Often overlooked in favour of Buenos Aires in Argentina, Chile’s capital city is a sprawling urban centre that is unrecognisable from the military dictatorship that only ended in the early 1990’s. Even the landscape is dramatic, and the snow-capped Andes are visible from most spots in the city. Visit Cerro Santa Lucia, a small hill in central Santiago that was the village from which the city grew. The old village has been lovingly maintained, and the views are amazing.
Berlin has become a bit of a theme park for those seeking a gritty European city break with an electro soundtrack. Those in the know now head to Warsaw, with its thriving electro party scene that hasn’t become a stereotype in the way Berlin has. And while Berlin is still cheap, partying in Warsaw will make you think the barman has made a mistake when he hands back your change. He hasn’t – this place really is amazing value.
Many visits to the British mainland start in London and end in Scotland. Wales is hardly a secret, but it’s a mystery why more people don’t spend a few days in Cardiff. The architecture is inventive, and the people are warm – not to mention that wonderfully lilting Welsh accent. The bar scene is amazing, and the city has the highest concentration of castles of any city in the world.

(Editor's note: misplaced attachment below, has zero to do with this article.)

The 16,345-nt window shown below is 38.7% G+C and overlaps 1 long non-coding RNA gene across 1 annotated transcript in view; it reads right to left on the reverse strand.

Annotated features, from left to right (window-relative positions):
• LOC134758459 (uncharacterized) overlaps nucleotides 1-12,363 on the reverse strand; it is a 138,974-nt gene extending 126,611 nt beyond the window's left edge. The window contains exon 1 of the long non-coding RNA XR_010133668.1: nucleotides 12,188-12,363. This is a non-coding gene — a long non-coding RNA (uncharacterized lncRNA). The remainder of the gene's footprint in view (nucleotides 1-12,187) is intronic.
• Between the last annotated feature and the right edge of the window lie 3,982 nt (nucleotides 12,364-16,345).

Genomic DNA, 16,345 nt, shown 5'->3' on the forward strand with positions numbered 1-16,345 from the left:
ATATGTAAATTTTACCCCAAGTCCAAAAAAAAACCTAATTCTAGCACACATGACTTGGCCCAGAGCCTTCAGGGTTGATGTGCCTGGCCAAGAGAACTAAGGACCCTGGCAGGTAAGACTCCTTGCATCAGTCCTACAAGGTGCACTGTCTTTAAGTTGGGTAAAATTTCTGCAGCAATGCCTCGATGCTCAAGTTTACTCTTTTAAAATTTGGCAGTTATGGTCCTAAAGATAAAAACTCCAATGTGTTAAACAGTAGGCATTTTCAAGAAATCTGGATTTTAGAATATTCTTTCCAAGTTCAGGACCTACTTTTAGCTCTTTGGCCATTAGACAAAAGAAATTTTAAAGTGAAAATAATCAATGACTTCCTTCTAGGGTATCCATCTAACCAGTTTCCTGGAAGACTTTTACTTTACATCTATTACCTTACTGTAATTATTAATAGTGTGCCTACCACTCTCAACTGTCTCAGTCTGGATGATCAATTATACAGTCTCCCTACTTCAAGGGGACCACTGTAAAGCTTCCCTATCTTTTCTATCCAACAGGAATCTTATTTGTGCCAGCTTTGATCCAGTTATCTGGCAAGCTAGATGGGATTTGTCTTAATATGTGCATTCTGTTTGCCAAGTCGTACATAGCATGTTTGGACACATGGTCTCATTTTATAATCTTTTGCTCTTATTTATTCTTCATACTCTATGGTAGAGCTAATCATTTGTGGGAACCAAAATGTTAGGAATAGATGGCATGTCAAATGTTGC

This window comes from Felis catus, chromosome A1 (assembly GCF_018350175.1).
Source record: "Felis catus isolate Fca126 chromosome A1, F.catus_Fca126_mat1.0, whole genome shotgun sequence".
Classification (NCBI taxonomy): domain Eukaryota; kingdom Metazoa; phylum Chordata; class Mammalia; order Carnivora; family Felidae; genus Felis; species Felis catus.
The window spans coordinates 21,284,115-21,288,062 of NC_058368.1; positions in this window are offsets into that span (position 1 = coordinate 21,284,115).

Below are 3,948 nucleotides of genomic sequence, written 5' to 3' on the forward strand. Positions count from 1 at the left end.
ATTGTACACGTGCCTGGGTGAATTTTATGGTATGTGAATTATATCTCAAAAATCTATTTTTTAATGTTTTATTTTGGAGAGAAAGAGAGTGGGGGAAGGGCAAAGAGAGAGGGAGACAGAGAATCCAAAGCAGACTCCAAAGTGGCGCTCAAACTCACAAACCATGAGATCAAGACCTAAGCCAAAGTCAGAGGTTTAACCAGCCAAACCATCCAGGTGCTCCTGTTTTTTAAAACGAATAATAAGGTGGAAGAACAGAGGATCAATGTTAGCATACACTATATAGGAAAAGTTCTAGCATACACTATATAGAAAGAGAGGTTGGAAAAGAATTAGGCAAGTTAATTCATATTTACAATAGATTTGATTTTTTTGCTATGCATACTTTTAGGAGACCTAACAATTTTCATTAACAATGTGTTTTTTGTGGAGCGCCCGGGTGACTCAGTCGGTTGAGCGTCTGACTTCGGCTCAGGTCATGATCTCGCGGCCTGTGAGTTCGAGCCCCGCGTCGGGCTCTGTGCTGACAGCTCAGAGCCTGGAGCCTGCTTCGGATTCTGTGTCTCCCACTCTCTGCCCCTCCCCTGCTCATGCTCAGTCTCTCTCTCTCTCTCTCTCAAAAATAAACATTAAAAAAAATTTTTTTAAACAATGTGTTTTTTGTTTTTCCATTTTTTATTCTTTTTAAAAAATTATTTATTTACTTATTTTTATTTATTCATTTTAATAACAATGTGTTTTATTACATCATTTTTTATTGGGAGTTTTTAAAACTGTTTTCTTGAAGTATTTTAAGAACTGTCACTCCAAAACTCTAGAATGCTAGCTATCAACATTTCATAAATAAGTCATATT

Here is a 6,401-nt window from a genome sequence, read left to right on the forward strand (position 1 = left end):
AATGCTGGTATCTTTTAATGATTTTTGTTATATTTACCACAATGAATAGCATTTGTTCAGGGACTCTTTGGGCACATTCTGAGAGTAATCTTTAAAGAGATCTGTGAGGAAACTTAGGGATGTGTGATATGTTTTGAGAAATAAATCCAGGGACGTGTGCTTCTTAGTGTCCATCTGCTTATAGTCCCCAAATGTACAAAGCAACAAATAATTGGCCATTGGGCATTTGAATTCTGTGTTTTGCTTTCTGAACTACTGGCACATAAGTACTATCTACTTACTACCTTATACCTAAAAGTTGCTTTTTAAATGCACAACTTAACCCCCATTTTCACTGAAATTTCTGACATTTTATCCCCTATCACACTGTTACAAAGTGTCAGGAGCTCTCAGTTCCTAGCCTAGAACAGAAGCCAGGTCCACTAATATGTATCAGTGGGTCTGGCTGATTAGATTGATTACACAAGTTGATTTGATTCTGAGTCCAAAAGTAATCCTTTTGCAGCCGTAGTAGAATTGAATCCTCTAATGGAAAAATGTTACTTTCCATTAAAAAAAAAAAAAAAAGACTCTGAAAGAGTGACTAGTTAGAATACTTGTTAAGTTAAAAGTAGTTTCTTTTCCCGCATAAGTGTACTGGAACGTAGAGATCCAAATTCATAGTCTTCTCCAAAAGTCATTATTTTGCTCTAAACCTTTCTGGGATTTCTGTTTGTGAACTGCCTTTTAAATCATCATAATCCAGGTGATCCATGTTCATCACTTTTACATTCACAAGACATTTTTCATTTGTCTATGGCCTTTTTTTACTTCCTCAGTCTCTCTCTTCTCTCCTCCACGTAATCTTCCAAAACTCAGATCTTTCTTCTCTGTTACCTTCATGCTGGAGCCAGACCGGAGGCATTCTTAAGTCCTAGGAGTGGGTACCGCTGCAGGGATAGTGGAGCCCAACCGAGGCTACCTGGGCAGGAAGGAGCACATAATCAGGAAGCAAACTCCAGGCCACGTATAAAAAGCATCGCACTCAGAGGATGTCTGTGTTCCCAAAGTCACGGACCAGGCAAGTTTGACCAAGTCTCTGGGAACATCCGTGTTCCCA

San Sebastián, Spain
Barcelona, Madrid, the Canary Islands… there’s hardly a shortage of great places to visit in Spain. For something a little different, head to San Sebastián on the northern coast, not so far from the French border. The city has beautiful beaches that aren’t overrun with tourists, and the Bay of La Concha is simply stunning. The city will be a European Capital of Culture in 2016, and yet with its plentiful galleries and arts festivals, you might think that this is a permanent title.
Saint Helier, United Kingdom
The Jersey Islands are a curiosity. Proudly British, and yet close to France, these islands offer relaxing isolation in the heart of Europe, just a short boat ride from both France and the British mainland. Saint Helier is the capital city, and only has a population of 330,000 people. Be sure to visit the Central Market on Beresford Street, which has been in operation since 1882. The countryside around the city offers a romanticised notion of Britain, with rolling green hills, and sheep… lots of sheep.
Mount Maunganui, New Zealand
Most visitors to New Zealand head straight to the imposing landscapes of the South Island, but the North Island’s Bay of Plenty demands attention. Mount Maunganui is a relaxed beachside village, with an amazingly laid back vibe, despite the high rise holiday apartments dotted around the town. The beaches stretch for miles, as you will see once you take a hike to the top of Mount Maunganui itself. The town is a popular docking destination for cruise ships, and the population of Mount Maunganui seems to explode when one of these mammoth floating cities pulls up to the dock.